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was not the chief marvel; he talked of things that interested himself, because he knew that by doing so he should give most pleasure to his guests; but how vast was the range of subjects on which he could talk with unaffected zeal; and with what admirable delicacy of instinctive politeness did he select his topic according to the peculiar history, study, pursuits or social habits of the stranger! How beautifully he varied his style of letter-writing, according to the character and situation of his multifarious correspondents, the reader has already been enabled to judge; but to carry the same system into practice at sight to manage utter strangers, of many and widely different classes, in the same fashion, and with the same effect -- called for a quickness of observation, and fertility of resource, such as no description can convey the slightest notion of to those who never witnessed the thing for themselves. And all this was done without approach to the unmanly trickery of what is called catching the tone of the person one converses with. Scott took the subject on which he thought such a man or woman would like best to hear him speak — but not to handle it in their way, or in any way but what was completely, and most simply his own; — not to flatter them by embellishing, with the illustration of his genius, the views and opinions which they were supposed to entertain, — but to let his genius play out its own variations, for his own delight and theirs, as freely and easily, and with as endless a multiplicity of delicious novelties, as ever the magic of Beethoven or Mozart could fling over the few primitive notes of a village air.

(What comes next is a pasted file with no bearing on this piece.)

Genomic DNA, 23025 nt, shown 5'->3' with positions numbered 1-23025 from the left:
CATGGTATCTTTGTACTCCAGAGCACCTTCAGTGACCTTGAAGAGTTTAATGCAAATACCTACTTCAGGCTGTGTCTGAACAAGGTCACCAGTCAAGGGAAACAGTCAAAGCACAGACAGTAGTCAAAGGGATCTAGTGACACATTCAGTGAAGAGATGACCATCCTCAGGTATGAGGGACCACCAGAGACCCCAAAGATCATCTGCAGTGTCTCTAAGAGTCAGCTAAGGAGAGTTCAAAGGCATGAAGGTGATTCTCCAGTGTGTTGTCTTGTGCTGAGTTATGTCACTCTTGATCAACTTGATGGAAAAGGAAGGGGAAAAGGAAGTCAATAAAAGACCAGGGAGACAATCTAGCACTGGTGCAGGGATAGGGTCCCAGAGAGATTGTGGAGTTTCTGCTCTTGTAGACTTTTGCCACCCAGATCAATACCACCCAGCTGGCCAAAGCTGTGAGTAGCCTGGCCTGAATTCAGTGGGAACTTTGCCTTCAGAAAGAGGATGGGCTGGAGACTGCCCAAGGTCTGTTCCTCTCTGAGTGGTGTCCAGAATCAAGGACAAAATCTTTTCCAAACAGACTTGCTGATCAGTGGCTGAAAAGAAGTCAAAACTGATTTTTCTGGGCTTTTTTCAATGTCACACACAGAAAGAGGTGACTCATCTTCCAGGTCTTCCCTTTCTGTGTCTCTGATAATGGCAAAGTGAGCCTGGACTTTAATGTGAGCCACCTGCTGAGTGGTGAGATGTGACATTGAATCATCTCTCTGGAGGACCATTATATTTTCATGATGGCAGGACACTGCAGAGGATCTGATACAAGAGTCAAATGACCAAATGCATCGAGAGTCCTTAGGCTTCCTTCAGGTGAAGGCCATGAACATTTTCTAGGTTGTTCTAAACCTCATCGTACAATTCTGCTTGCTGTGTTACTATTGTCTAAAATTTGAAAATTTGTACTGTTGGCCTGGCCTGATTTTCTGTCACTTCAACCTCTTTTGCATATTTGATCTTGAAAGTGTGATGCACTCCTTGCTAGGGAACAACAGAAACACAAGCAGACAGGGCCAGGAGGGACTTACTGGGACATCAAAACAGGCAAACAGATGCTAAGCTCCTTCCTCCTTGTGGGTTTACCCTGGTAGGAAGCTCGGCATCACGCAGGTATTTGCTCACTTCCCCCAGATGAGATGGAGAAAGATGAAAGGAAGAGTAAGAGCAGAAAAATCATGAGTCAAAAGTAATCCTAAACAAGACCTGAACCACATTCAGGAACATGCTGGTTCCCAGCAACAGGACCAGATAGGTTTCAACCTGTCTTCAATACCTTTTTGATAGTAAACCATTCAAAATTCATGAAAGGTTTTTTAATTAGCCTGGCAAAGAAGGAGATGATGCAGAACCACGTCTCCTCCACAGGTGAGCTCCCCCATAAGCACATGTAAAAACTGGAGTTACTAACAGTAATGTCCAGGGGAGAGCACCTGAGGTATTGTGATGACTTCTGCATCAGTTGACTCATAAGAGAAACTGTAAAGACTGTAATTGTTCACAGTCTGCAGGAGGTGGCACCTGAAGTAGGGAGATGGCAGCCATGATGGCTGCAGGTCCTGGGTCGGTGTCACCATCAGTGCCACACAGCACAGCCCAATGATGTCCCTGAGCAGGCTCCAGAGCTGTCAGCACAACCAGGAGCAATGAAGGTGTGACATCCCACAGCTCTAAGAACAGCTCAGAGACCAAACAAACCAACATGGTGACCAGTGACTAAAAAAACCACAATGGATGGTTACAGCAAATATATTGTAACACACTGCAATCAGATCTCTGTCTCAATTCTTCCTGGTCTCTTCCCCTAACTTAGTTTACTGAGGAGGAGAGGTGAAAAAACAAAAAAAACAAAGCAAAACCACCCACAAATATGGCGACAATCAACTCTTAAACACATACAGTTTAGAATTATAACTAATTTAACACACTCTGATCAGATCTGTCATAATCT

It is the custom in some, perhaps in many country houses, to keep a register of the guests, and I have often regretted that nothing of the sort was ever attempted at Abbotsford. It would have been a curious record — especially if so contrived — (as I have seen done)—that the names of each day should, by their arrangement on the page, indicate the exact order in which the company sat at dinner. It would hardly, I believe, be too much to affirm, that Sir Walter Scott entertained, under his roof, in the course of the seven or eight brilliant seasons when his prosperity was at its height, as many persons of distinction in rank, in politics, in art, in literature, and in science, as the most princely nobleman of his age ever did in the like space of time. – I turned over, since I wrote the preceding sentence, Mr Lodge's compendium of the British Peerage, and on summing up the titles which suggested to myself some reminiscence of this kind, I found them nearly as one out of six.- I fancy it is not beyond the mark to add, that of the eminent foreigners who visited our island within this period, a moiety crossed the Channel mainly in consequence of the interest with which his writings had invested Scotland—and that the hope of beholding the man